Three states are holding primaries today, but the highlight is the Republican contest in Kansas for the Senate seat being vacated by Sam Brownback, who is leaving to run for governor.
I'll have separate posts on Michigan and Missouri momentarily. But, for now, here's what's at stake in the Sunflower State.
Open Senate seats don't come around much in Kansas, so that may explain why two sitting members of the House, Jerry Moran and Todd Tiahrt, have jumped in the GOP contest. And in Kansas, the name of the game is the Republican primary; no Democrat has won a Senate race there since 1932, the nation's longest drought (or, from the GOP perspective, the longest winning streak). That streak will continue this year.
Moran and Tiahrt both have conservative voting records, even though Tiahrt is considered more to the right on social issues; in 2008, the American Conservative Union gave Moran a 92 percent rating and Tiahrt 91 percent. Their seniority is also about the same; Tiahrt, 59, was first elected in 1994, when he defeated Democratic incumbent Dan Glickman. Moran, 56, arrived two years later, when Rep. Pat Roberts (R) gave up his House seat to run for the Senate seat vacated by Nancy Landon Kassebaum.
But stylistically they are quite different. CQ's Politics In America describes Moran as someone who "eschews political posturing in favor of pragmatism, often bucking his own party on major initiatives. And it's paid off — at the polls he has enjoyed some of the largest victory margins of any GOP House member." Tiahrt (pronounced TEE-art) is described in the same book as a "fiscal and social conservative whose religious convictions strongly influence his political views. His insistence on pursuing his agenda has sometimes put him at odds with Republican leaders, and he has been thwarted in his efforts to join the GOP's leadership ranks."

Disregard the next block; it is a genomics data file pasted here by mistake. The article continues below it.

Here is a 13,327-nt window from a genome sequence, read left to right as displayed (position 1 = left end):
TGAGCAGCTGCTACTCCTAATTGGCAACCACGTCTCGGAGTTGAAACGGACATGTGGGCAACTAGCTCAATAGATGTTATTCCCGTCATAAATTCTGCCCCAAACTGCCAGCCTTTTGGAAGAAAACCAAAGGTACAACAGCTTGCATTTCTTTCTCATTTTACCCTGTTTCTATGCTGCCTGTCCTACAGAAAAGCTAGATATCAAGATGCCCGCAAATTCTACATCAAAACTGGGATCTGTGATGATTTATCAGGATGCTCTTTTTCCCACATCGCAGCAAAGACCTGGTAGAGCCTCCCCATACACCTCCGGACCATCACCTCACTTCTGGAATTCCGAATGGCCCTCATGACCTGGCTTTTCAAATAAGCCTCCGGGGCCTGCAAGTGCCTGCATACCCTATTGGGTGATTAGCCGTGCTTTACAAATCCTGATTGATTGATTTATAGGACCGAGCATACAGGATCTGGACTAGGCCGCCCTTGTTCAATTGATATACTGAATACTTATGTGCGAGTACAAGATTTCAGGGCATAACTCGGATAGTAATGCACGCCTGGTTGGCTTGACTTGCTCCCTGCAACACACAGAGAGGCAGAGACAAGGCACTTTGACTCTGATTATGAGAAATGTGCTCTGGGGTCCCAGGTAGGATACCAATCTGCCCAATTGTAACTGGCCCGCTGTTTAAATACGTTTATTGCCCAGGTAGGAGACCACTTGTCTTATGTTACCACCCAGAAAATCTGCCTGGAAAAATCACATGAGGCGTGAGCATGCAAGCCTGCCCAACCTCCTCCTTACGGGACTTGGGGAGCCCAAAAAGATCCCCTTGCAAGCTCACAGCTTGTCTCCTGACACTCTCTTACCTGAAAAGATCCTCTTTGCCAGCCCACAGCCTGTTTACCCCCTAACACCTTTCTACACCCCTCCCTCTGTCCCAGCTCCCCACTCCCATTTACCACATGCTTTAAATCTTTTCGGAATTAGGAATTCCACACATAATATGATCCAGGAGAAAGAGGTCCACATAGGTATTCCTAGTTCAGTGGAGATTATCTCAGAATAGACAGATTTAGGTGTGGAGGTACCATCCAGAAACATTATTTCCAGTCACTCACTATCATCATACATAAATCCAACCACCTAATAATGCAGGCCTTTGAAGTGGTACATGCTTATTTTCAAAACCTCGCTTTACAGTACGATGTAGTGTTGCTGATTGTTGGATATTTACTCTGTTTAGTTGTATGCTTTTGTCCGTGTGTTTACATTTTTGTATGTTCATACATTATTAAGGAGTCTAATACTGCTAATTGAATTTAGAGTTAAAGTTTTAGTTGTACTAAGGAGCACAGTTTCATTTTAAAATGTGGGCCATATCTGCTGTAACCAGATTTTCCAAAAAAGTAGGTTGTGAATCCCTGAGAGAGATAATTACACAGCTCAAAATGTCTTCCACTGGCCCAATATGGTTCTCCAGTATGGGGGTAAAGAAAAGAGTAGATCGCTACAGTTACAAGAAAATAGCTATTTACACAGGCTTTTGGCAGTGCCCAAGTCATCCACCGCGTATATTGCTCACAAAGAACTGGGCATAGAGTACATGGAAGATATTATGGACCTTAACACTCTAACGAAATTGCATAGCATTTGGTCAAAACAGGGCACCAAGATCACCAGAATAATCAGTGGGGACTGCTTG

Also, if you're keeping score at home, Tiahrt has the backing of Sarah Palin and Rep. Mike Pence (R-Ind.), while Moran has been endorsed by Jim DeMint, the South Carolina Republican senator who has been a would-be power broker in this election cycle, as well as Sens. John McCain (Ariz.) and Tom Coburn (Okla.). Anti-abortion groups have mostly sided with Tiahrt. And former Kansas City Royal baseball great George Brett, who lives in Kansas, supports Moran.
Moran has raised the most money.
But given what's at stake in the primary, the contest has become contentious and nasty. Tiahrt has accused Moran of being a fan of higher taxes, while Moran has hit Tiahrt for his support of earmarks. Both are questioning the conservative credentials of the other.
Here's one ad that argues Moran is not a "real Republican":
Moran responded with this ad:
Kansas City Star's Steve Kraske & Dave Helling, writing in the Star's Prime Buzz blog, notes that the latest Survey USA/KWCH poll had Moran up by ten, but "we think it's closer than that." And if the race is not a "complete blowout," they say that there may not be a declared winner until 10 p.m. Central time. They suggest we watch Sedgwick County, which encompasses Wichita, where Tiahrt "needs to do very well." And if Moran stumbles in the huge First Congressional District, "say, with less than 60% of the vote, he could be in trouble."
Four Democrats are seeking their party's nomination: state Sen. David Haley, Baker University assistant dean Lisa Johnston, former newspaper editor Charles Schollenberger and Bob Conroy.
Democrats may have long been shut out of Kansas Senate races but they have had far better success in the gubernatorial contests. Kathleen Sebelius, taking advantage of an ideological split in the GOP, was elected governor in 2002 and 2006. But she left last year to join the Obama Cabinet, and her number two, Mark Parkinson — himself a former Republican — has decided not to fight for the job this year. Brownback is a strong favorite to win it back for the GOP. The likely Democratic nominee is state Sen. Tom Holland.
Polls close at 7 p.m. Central time.